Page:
Creech agrees that relevance is a key driver of the educational experience for older learners. “As a general framework, I use the idea that ‘learning’ opportunities for older adults should be framed by person-centered goals (goals that are personally meaningful, and relate to the idea of ‘being’), fellow-centered goals (goals that are concerned with collaboration, a sense of community, and relate to the idea of ‘belonging’), and matter-centered goals (goals to do with development, relating to the idea of ‘becoming’).”

Older Learners’ Mental Skills and Needs

Similarly, older adults can bring different cognitive abilities to the task of learning. Many studies have determined that the human brain changes with age, acquiring certain skills as others begin to fade.

“Research shows that older people sometimes absorb certain kinds of information more slowly, but this is offset by deeper ability to contextualize and apply new concepts,” Kamber explains.

Creech clarifies this distinction: “There is some evidence that as we grow older we become stronger on tasks that demand crystallized intelligence—these are tasks that depend on the capacity to reflect on acquired life experience and to apply that knowledge in problem-solving. On the other hand, some older people may decline on fluid intelligence, which involves abstract, context-free reasoning, often in the context of quick, time-limited tasks.”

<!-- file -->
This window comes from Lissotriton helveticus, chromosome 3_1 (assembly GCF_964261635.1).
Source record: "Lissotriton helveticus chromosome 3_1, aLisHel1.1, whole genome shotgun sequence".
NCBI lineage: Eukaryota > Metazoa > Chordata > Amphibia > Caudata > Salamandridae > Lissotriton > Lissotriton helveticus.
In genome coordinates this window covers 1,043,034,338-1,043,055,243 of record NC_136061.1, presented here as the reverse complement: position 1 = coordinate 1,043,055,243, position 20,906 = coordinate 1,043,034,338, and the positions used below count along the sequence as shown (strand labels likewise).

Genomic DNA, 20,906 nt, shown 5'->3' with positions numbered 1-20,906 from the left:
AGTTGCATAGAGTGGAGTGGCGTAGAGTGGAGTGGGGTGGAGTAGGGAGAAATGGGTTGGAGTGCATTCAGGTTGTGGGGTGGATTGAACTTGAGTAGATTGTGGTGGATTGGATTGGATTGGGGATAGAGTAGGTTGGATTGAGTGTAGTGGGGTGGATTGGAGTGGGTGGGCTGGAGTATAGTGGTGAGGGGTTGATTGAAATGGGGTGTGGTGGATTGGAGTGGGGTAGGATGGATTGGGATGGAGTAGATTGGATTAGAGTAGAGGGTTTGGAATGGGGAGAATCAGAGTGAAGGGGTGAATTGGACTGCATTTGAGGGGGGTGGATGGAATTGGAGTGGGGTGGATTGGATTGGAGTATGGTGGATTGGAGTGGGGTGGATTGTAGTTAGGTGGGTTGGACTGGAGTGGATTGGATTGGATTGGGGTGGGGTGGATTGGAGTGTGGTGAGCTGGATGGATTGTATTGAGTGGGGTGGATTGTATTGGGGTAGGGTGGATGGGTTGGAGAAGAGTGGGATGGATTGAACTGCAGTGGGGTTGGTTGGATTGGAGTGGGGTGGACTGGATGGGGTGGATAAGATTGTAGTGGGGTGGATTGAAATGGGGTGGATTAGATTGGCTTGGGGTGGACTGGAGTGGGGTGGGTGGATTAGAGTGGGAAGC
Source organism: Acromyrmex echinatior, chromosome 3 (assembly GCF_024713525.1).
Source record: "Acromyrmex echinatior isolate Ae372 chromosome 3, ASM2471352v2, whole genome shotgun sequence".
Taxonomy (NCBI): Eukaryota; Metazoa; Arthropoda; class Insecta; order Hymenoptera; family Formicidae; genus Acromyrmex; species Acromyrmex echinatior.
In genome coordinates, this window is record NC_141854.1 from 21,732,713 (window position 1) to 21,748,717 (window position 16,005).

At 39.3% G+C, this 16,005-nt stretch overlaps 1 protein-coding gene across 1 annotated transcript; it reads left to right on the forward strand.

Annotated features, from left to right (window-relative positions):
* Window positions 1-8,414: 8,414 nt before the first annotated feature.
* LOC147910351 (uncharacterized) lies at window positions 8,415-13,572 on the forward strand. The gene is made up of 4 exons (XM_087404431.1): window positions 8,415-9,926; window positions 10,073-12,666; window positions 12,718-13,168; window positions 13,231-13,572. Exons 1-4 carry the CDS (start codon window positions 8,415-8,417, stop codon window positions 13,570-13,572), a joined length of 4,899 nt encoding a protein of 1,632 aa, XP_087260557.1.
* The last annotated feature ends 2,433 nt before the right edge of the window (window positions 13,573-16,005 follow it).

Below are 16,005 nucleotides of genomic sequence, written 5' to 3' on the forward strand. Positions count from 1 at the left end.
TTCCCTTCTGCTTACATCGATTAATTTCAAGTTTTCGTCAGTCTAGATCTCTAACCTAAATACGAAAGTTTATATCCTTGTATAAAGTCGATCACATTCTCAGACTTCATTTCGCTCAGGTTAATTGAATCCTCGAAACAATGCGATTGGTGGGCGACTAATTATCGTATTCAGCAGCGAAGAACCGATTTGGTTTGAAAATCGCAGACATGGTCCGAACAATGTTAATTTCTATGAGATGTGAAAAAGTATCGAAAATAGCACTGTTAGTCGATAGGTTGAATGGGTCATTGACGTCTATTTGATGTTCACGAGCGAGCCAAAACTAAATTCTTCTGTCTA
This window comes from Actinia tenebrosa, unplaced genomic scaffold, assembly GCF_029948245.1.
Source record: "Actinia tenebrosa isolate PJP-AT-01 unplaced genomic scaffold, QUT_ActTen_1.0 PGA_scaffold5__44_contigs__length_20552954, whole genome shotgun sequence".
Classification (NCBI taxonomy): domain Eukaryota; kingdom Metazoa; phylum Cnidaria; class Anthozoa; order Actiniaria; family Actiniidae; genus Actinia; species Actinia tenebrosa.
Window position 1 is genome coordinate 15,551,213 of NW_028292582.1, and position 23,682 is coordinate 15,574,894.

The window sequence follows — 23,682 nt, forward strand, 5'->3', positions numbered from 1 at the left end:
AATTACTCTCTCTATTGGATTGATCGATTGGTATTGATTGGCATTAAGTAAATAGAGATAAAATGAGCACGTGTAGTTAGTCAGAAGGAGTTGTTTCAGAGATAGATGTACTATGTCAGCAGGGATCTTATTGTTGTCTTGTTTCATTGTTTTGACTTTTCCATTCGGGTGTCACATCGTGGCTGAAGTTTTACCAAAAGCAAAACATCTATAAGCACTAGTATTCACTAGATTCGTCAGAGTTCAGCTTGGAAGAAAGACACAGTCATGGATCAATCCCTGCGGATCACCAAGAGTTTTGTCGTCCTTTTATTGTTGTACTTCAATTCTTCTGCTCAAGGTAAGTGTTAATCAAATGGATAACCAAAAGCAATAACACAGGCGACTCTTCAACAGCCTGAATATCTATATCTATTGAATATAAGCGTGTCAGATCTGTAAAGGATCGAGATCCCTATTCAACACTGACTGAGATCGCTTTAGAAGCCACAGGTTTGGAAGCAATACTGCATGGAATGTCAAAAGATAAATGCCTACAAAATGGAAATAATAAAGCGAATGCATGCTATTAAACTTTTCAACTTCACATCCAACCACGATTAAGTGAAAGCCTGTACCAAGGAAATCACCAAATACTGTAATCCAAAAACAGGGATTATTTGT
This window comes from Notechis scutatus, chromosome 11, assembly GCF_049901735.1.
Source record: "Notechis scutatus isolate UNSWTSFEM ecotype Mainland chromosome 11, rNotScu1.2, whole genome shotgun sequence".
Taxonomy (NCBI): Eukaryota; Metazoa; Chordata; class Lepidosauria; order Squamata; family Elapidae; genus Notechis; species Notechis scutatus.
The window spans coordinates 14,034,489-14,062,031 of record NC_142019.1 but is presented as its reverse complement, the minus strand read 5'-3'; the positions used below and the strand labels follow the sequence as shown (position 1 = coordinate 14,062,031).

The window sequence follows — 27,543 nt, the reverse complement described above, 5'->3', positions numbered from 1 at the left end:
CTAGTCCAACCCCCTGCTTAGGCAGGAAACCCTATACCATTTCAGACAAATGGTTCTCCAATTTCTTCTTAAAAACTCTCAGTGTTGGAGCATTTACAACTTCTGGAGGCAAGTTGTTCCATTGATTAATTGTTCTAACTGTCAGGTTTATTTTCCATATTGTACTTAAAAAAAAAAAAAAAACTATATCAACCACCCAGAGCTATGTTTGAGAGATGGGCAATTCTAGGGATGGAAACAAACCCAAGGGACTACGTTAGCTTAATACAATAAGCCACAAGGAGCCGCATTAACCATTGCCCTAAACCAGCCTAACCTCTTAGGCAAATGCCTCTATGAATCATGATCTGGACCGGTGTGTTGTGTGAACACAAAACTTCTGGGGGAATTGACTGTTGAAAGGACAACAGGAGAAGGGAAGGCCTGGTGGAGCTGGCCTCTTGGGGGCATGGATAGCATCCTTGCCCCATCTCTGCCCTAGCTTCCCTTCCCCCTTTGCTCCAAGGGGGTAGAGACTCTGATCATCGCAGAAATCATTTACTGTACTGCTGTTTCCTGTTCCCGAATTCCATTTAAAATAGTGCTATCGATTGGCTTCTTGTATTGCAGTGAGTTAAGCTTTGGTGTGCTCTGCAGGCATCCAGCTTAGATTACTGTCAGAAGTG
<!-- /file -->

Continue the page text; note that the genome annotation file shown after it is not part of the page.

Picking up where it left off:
Given this difference in mental processing, Kamber advocates that, in addition to providing relevant content, instructors ensure safe spaces and allow older learners to help design the curriculum and engage in problem-solving activities in small groups.

The Benefits of Intergenerational Classrooms

One of the most common lifelong-learning settings is among younger students in the college and university classroom. Maximizing the older-younger interaction is a mission of the Age-Friendly University, launched in Ireland in 2012. According to Andreoletti—who studies the ways in which intergenerational service-learning programs reduce ageism and promote social productivity and personal well-being—the AFU’s 10 Principles “provide a framework for helping universities to think more broadly about how to be age inclusive and better meet the needs of learners across the lifespan.”

When young and old students learn together, the resulting synergy can be remarkable. “I love seeing older and younger students working together in an intergenerational classroom,” she says. “Today’s young people are so anxious, stressed, overwhelmed, and worried about their futures. When they have the opportunity to get to know older students and hear their perspectives, they realize that it will all be OK. They see that these older adults have lived through so much, but here they are, in the college classroom, happy, having fun and eager to learn. Age stereotypes on both sides are challenged, and younger and older students are often surprised to realize how much they have in common.”

When it comes to teaching old dogs new tricks, older learners’ abilities make a powerful argument for abolishing that old adage. Carpenter best sums up EngAGE’s view: “We have a counter-saying that I like better: ‘Not only can you teach an old dog new tricks, they most likely have a few they could teach you, if you’re open.’”

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Jeanette Leardi

Jeanette Leardi is a social gerontologist, writer, editor, and community educator specializing in aging issues. Her passion for older adult empowerment has led her to anti-ageism activism. Find her work at www.jeanetteleardi.com.